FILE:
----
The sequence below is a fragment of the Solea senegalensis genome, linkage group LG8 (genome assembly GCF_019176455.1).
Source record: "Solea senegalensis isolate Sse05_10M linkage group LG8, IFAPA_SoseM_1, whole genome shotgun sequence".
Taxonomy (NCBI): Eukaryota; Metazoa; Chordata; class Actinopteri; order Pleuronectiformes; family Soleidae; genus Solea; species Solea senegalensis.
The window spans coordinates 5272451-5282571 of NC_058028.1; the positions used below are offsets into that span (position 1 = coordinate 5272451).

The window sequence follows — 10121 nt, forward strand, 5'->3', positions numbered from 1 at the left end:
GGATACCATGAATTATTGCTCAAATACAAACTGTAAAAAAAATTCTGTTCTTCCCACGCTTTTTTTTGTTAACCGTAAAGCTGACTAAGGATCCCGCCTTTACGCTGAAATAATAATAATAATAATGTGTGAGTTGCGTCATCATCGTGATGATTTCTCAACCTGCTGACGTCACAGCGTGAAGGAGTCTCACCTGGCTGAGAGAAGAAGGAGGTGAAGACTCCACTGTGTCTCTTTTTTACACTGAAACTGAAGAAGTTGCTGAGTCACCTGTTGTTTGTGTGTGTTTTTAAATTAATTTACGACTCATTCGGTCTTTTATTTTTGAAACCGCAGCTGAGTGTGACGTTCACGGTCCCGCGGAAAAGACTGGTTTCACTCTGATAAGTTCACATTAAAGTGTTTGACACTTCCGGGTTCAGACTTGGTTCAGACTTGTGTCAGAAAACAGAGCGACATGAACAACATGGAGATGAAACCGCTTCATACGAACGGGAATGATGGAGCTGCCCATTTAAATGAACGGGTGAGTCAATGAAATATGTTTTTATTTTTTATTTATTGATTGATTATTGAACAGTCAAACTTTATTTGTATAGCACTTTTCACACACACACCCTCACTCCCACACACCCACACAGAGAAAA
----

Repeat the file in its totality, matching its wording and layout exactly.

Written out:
The sequence below is a fragment of the Solea senegalensis genome, linkage group LG8 (genome assembly GCF_019176455.1).
Source record: "Solea senegalensis isolate Sse05_10M linkage group LG8, IFAPA_SoseM_1, whole genome shotgun sequence".
Taxonomy (NCBI): Eukaryota; Metazoa; Chordata; class Actinopteri; order Pleuronectiformes; family Soleidae; genus Solea; species Solea senegalensis.
The window spans coordinates 5272451-5282571 of NC_058028.1; the positions used below are offsets into that span (position 1 = coordinate 5272451).

The window sequence follows — 10121 nt, forward strand, 5'->3', positions numbered from 1 at the left end:
GGATACCATGAATTATTGCTCAAATACAAACTGTAAAAAAAATTCTGTTCTTCCCACGCTTTTTTTTGTTAACCGTAAAGCTGACTAAGGATCCCGCCTTTACGCTGAAATAATAATAATAATAATGTGTGAGTTGCGTCATCATCGTGATGATTTCTCAACCTGCTGACGTCACAGCGTGAAGGAGTCTCACCTGGCTGAGAGAAGAAGGAGGTGAAGACTCCACTGTGTCTCTTTTTTACACTGAAACTGAAGAAGTTGCTGAGTCACCTGTTGTTTGTGTGTGTTTTTAAATTAATTTACGACTCATTCGGTCTTTTATTTTTGAAACCGCAGCTGAGTGTGACGTTCACGGTCCCGCGGAAAAGACTGGTTTCACTCTGATAAGTTCACATTAAAGTGTTTGACACTTCCGGGTTCAGACTTGGTTCAGACTTGTGTCAGAAAACAGAGCGACATGAACAACATGGAGATGAAACCGCTTCATACGAACGGGAATGATGGAGCTGCCCATTTAAATGAACGGGTGAGTCAATGAAATATGTTTTTATTTTTTATTTATTGATTGATTATTGAACAGTCAAACTTTATTTGTATAGCACTTTTCACACACACACCCTCACTCCCACACACCCACACAGAGAAAA